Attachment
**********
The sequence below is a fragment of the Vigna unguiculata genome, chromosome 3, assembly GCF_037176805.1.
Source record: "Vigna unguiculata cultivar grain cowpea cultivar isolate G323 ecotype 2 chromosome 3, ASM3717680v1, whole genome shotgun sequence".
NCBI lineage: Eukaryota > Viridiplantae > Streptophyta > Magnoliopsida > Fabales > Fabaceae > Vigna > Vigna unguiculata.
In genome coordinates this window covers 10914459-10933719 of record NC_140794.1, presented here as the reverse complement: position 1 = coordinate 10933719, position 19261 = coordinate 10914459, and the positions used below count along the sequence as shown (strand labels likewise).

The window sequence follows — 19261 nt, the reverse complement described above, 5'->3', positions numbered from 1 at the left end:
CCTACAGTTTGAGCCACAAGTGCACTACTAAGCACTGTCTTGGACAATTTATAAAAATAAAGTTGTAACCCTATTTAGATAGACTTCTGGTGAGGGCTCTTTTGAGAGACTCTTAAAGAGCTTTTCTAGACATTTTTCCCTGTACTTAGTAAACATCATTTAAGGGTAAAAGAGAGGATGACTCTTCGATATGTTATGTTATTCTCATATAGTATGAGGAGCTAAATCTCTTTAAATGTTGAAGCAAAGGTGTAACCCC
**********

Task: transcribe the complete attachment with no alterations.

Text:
The sequence below is a fragment of the Vigna unguiculata genome, chromosome 3, assembly GCF_037176805.1.
Source record: "Vigna unguiculata cultivar grain cowpea cultivar isolate G323 ecotype 2 chromosome 3, ASM3717680v1, whole genome shotgun sequence".
NCBI lineage: Eukaryota > Viridiplantae > Streptophyta > Magnoliopsida > Fabales > Fabaceae > Vigna > Vigna unguiculata.
In genome coordinates this window covers 10914459-10933719 of record NC_140794.1, presented here as the reverse complement: position 1 = coordinate 10933719, position 19261 = coordinate 10914459, and the positions used below count along the sequence as shown (strand labels likewise).

The window sequence follows — 19261 nt, the reverse complement described above, 5'->3', positions numbered from 1 at the left end:
CCTACAGTTTGAGCCACAAGTGCACTACTAAGCACTGTCTTGGACAATTTATAAAAATAAAGTTGTAACCCTATTTAGATAGACTTCTGGTGAGGGCTCTTTTGAGAGACTCTTAAAGAGCTTTTCTAGACATTTTTCCCTGTACTTAGTAAACATCATTTAAGGGTAAAAGAGAGGATGACTCTTCGATATGTTATGTTATTCTCATATAGTATGAGGAGCTAAATCTCTTTAAATGTTGAAGCAAAGGTGTAACCCC